The Tennis Court Oath June 20, 1789
Today, Friday, June 20, 2014, marks the 225th anniversary of the serment du jeu de paume — the tennis court oath — a key event at the start of the French Revolution. On June 17, 1789, the 577 members of the Third Estate, who had begun calling themselves the National Assembly, were locked out of a meeting of the Estates-General, presumably because King Louis XVI (who had the keys) was displeased with the direction of their discussions.
This is a pattern often observed among kings who are losing power.
In need of an alternate venue, the delegates found their way to a tennis court located in the Saint-Louis District of Versailles near the palace.
There, all but one of the delegates agreed “not to separate, and to reassemble wherever circumstances require, until the Constitution of the kingdom is established”.
In the ensuing two months or so, the Bastille would fall (July 14), feudalism would be abolished (August 4) and the Rights of Man and Citizen would be declared (August 26).
It was a big day in the evolution of government, but there was more.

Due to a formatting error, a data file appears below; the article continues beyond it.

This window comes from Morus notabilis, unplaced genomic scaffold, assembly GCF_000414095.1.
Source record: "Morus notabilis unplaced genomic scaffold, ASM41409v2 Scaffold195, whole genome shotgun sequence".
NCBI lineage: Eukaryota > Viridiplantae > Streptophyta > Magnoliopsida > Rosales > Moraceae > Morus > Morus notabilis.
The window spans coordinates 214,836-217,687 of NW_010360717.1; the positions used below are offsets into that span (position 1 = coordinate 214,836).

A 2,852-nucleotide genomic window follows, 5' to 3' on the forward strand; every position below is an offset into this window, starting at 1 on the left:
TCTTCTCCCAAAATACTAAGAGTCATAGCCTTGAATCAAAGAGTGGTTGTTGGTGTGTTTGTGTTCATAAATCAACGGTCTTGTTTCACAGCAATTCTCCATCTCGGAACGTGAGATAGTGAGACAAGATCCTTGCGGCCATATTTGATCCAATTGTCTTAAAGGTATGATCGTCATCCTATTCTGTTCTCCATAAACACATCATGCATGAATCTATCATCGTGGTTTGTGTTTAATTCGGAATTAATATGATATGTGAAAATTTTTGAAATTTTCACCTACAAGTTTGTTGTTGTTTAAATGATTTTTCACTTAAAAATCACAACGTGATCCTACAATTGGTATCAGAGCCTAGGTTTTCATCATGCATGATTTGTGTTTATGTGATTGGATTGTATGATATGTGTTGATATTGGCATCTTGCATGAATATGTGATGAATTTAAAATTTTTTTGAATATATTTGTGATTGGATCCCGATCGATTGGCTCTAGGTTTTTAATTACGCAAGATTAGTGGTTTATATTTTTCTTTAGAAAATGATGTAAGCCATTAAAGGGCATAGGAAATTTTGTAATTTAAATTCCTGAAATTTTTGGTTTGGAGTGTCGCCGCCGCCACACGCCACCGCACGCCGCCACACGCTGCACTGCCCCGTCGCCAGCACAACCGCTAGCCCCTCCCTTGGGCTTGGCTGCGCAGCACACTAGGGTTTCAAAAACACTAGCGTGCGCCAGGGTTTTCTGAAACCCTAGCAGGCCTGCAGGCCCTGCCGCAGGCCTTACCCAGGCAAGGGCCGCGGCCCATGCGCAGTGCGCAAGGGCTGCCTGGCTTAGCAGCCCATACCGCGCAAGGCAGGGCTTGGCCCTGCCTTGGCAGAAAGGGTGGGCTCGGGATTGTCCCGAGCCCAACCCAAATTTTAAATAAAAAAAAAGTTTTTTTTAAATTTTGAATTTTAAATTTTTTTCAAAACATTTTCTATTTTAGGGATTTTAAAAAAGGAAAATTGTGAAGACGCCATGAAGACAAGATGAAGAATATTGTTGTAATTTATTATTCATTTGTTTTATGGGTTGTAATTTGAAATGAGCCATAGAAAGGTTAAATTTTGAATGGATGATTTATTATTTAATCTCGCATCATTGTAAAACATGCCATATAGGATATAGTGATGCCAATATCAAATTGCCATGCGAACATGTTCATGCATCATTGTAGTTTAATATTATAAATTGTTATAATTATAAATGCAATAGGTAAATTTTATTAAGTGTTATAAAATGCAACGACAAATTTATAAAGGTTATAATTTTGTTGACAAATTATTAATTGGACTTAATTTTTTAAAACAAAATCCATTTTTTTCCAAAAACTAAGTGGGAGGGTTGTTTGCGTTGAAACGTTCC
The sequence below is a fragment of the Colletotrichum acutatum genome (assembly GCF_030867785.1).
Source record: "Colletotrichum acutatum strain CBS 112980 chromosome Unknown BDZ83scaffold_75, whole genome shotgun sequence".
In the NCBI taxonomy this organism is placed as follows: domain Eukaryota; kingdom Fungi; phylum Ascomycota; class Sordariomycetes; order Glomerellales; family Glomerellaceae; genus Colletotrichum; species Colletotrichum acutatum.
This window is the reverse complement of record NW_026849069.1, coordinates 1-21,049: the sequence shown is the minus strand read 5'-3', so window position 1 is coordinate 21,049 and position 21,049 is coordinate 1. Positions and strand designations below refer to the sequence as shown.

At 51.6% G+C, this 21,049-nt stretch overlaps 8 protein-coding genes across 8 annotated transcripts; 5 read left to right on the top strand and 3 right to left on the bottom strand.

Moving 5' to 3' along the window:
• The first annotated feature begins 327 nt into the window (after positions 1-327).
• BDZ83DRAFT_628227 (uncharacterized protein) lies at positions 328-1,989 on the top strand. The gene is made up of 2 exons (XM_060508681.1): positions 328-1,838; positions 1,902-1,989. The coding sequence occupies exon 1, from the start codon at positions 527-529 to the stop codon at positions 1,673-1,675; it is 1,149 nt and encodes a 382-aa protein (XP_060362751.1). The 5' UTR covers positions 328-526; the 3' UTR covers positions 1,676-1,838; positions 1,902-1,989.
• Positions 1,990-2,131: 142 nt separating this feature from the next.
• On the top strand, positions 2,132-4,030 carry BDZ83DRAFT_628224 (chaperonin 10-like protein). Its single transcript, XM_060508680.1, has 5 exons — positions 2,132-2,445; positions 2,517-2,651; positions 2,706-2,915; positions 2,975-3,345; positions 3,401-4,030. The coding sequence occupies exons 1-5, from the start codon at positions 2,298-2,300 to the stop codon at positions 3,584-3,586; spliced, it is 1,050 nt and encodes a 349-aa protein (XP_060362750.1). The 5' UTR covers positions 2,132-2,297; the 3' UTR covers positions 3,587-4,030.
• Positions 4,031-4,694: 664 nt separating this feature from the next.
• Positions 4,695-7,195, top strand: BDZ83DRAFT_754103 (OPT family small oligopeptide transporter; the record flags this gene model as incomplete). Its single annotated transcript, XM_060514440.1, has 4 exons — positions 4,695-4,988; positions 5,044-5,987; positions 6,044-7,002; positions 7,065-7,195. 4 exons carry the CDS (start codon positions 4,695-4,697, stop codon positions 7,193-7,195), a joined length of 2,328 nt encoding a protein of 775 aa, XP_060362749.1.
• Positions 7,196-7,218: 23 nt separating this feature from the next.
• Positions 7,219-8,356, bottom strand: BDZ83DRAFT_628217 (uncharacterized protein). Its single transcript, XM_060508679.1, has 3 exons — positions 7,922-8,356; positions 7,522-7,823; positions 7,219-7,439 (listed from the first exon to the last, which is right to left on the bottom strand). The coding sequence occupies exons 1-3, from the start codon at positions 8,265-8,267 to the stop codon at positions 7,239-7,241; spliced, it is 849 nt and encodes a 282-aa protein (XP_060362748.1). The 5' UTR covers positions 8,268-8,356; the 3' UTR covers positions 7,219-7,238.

The tennis court in the picture, a faithful reproduction of the one in Versailles, does not look like tennis courts, as most people know them today. Those would not come into being until 1873, more than 80 years later.
The tennis courts of the time were indoors and surrounded by walls. Approximately 45 of them still exist and are in use today in England, France, the United States and Australia. Today, to celebrate the biggest event ever to occur in a tennis court, each of those micro-sport venues celebrates International Tennis Day.
Two interesting questions arise from the image of 577 people, perhaps frightened of being punished by the King, gathering in a large empty room.
Since there were no chairs, with whom would the delegates choose to stand?
How did they get in?
Human nature answers the first question. The delegates would tend to congregate among those with whom they agreed. Well, perhaps with the exception of Joseph Martin-Dauch, the sole delegate who refused to execute a decision not sanctioned by the King. In the famous Jacques-Louis David drawing, Martin-Dauch is depicted in the lower right-hand corner holding his head in his hands.
With thanks to Frederika Adam, here is the answer to the second question. The delegates walked through a door. It looked just like this.
Now combine the two answers. The delegates walked through a door and chose to congregate among those with whom they agreed.
Some went left and some went right, and today also marks the 225th anniversary of the origin of the words left wing and right wing as they are applied to politics throughout the world.